Tailors

The word ‘Tailor’ is derived from the French ‘Trap’ meaning cloth and thus ‘Trapier’, a seller of cloth. This was corrupted into the English form ‘Tailor’. Although the Tailor Trade has long lost its Seal of Cause there is mention of one in a Burgh record of Documents confirming a Tailor Seal of Cause of 1525.

The Tailor Trade is still carrying on the charitable work which was one of the main purposes of its formation. Help for the poor of the Trade is still an objective, although great care has to be taken that any such assistance does not affect Social Security and other benefits. The Trade has also been very active in other respects. In recent times, in addition to funding a bursary, it has established a student prize in the Textiles Department of Dundee College.

With a healthy membership and regular meetings, it continues to take a prominent part in the affairs of the Nine Trades and of those working in the clothing business. The Tailor Trade looks forward with optimism to a long and useful future.

History of the Tailors

In 1521 there were no erratic changes in the fashion of garments, yet, as their business was to make the clothes of women as well as men, the Tailors formed a large craft and normally followed their calling in the houses of their customers, but were also found in their own workshops.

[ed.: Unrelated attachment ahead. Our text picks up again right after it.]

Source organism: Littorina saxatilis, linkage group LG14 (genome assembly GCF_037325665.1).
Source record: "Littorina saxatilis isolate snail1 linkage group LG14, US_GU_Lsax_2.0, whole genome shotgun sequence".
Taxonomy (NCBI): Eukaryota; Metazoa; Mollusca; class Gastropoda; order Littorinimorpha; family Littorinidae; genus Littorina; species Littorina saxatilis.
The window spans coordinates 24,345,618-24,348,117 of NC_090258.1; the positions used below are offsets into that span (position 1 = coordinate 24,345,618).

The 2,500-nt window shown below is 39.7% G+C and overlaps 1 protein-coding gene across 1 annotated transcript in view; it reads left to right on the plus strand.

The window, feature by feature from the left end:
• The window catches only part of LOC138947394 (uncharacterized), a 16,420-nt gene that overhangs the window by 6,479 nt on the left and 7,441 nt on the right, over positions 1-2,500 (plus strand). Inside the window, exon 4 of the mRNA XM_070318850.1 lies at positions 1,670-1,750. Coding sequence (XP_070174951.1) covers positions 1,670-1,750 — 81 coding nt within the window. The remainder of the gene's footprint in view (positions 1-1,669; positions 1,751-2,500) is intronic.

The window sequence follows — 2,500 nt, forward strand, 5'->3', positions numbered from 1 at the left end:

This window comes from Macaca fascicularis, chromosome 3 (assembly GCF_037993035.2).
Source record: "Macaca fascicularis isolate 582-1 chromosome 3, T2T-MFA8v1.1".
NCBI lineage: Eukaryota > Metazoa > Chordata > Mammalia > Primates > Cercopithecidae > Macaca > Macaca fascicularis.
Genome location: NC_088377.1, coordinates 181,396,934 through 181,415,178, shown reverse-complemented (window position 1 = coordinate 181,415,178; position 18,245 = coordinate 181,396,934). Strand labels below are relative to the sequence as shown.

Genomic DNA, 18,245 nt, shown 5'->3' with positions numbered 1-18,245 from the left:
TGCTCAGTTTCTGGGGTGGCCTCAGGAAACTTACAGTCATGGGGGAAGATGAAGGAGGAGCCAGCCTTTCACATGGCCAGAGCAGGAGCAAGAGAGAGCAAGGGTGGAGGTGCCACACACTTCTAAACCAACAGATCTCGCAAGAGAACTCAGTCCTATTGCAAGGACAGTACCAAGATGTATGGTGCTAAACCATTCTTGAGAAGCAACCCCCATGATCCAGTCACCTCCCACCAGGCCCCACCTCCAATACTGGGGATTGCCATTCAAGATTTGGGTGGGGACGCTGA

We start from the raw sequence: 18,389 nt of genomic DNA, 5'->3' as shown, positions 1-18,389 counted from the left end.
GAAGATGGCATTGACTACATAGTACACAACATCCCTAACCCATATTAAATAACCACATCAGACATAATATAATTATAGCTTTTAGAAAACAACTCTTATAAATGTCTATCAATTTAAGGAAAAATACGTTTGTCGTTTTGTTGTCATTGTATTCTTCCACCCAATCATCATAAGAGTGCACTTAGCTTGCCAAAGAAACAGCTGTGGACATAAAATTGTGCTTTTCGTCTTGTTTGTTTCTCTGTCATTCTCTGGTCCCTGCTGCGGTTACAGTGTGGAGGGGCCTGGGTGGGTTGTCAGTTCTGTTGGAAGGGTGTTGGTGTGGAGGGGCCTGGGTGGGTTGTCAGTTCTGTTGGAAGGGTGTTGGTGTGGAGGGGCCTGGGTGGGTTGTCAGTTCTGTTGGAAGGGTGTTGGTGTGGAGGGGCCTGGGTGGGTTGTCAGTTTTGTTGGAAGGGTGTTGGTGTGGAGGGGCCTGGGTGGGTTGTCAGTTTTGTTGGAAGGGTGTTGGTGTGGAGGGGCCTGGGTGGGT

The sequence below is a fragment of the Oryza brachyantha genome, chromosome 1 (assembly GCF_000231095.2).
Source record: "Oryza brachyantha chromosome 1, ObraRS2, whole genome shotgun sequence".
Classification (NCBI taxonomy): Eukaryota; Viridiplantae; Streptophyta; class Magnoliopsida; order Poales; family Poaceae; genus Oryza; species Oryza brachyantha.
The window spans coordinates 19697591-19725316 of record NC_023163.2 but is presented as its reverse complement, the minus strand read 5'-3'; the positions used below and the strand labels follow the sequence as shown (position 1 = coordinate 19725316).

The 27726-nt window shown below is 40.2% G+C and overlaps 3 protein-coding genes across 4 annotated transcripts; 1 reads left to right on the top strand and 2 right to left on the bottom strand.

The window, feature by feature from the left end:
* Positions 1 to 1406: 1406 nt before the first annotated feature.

Tailors frequently worked in the homes of their customers. This made it very difficult for them to control “unfree” tailors. Unfreemen were possibly excellent tailors who had not been entered into the Craft.

By 1681 they allowed tailors from the Hilltown to work in specified areas of the burgh under an annual licence and strict controls. Eventually, in 1765, they permitted the tailors from the Hilltown to have a vote in electing the Tailor Trade’s Deacon and even elect their own Deacon and Boxmaster acting under the supervision of the Dundee Trade.

By 22 November 1790 the Hilltown masters wrote to the Trade offering to purchase their freedom to trade in the town. They offered to pay Three pounds Ten shillings and eight pence Sterling as full payment of their dues on being entered as free Masters. This was agreed.

Around 1946 Reform Street was then the ‘Saville Row of Dundee’, there being well over a dozen tailors working there. Tailors at that time would be seen going to work wearing morning tails and silk hats.

In the 1950’s Dundee there were as many as 44 Tailor shops in and around the city centre. Of these at least 12 still had a hand-made facility for making suits on the premises. Today, only the wealthier members of society can afford a bespoke suit. As ever, life has indeed gone full cycle.

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